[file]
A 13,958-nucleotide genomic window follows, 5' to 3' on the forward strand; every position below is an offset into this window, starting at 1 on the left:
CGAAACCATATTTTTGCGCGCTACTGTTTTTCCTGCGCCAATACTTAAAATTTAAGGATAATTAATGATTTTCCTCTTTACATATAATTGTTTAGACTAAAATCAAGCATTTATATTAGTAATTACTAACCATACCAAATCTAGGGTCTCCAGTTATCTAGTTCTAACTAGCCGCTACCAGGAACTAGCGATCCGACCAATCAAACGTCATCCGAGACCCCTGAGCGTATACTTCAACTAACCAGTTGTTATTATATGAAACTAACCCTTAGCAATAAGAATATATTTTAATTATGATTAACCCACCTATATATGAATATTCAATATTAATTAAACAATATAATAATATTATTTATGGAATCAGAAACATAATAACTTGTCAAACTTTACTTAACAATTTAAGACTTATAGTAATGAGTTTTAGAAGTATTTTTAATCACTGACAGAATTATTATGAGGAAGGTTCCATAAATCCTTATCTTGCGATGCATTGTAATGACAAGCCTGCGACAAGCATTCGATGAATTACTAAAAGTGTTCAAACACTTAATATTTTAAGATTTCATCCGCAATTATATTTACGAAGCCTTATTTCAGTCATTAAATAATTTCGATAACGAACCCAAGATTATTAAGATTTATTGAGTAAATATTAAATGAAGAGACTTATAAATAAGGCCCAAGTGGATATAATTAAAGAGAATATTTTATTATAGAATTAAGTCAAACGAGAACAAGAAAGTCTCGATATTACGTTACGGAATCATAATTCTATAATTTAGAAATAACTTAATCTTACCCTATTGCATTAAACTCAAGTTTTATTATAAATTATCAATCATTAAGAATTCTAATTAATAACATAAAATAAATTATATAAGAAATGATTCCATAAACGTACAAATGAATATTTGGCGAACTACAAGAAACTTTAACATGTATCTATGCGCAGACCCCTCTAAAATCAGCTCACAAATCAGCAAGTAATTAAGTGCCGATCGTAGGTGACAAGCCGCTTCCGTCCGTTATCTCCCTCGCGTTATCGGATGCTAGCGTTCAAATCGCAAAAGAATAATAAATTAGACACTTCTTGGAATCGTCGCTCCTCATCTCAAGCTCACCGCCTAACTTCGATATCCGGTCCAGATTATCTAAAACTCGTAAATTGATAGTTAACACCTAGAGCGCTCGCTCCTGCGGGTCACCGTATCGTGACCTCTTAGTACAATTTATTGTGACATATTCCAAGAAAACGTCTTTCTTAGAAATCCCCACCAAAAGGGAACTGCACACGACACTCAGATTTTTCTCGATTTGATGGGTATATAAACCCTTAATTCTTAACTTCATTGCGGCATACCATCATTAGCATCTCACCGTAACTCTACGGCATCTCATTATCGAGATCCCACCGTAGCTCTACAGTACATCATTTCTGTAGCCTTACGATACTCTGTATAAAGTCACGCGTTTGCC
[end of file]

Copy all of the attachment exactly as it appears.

A 13,958-nucleotide genomic window follows, 5' to 3' on the forward strand; every position below is an offset into this window, starting at 1 on the left:
CGAAACCATATTTTTGCGCGCTACTGTTTTTCCTGCGCCAATACTTAAAATTTAAGGATAATTAATGATTTTCCTCTTTACATATAATTGTTTAGACTAAAATCAAGCATTTATATTAGTAATTACTAACCATACCAAATCTAGGGTCTCCAGTTATCTAGTTCTAACTAGCCGCTACCAGGAACTAGCGATCCGACCAATCAAACGTCATCCGAGACCCCTGAGCGTATACTTCAACTAACCAGTTGTTATTATATGAAACTAACCCTTAGCAATAAGAATATATTTTAATTATGATTAACCCACCTATATATGAATATTCAATATTAATTAAACAATATAATAATATTATTTATGGAATCAGAAACATAATAACTTGTCAAACTTTACTTAACAATTTAAGACTTATAGTAATGAGTTTTAGAAGTATTTTTAATCACTGACAGAATTATTATGAGGAAGGTTCCATAAATCCTTATCTTGCGATGCATTGTAATGACAAGCCTGCGACAAGCATTCGATGAATTACTAAAAGTGTTCAAACACTTAATATTTTAAGATTTCATCCGCAATTATATTTACGAAGCCTTATTTCAGTCATTAAATAATTTCGATAACGAACCCAAGATTATTAAGATTTATTGAGTAAATATTAAATGAAGAGACTTATAAATAAGGCCCAAGTGGATATAATTAAAGAGAATATTTTATTATAGAATTAAGTCAAACGAGAACAAGAAAGTCTCGATATTACGTTACGGAATCATAATTCTATAATTTAGAAATAACTTAATCTTACCCTATTGCATTAAACTCAAGTTTTATTATAAATTATCAATCATTAAGAATTCTAATTAATAACATAAAATAAATTATATAAGAAATGATTCCATAAACGTACAAATGAATATTTGGCGAACTACAAGAAACTTTAACATGTATCTATGCGCAGACCCCTCTAAAATCAGCTCACAAATCAGCAAGTAATTAAGTGCCGATCGTAGGTGACAAGCCGCTTCCGTCCGTTATCTCCCTCGCGTTATCGGATGCTAGCGTTCAAATCGCAAAAGAATAATAAATTAGACACTTCTTGGAATCGTCGCTCCTCATCTCAAGCTCACCGCCTAACTTCGATATCCGGTCCAGATTATCTAAAACTCGTAAATTGATAGTTAACACCTAGAGCGCTCGCTCCTGCGGGTCACCGTATCGTGACCTCTTAGTACAATTTATTGTGACATATTCCAAGAAAACGTCTTTCTTAGAAATCCCCACCAAAAGGGAACTGCACACGACACTCAGATTTTTCTCGATTTGATGGGTATATAAACCCTTAATTCTTAACTTCATTGCGGCATACCATCATTAGCATCTCACCGTAACTCTACGGCATCTCATTATCGAGATCCCACCGTAGCTCTACAGTACATCATTTCTGTAGCCTTACGATACTCTGTATAAAGTCACGCGTTTGCC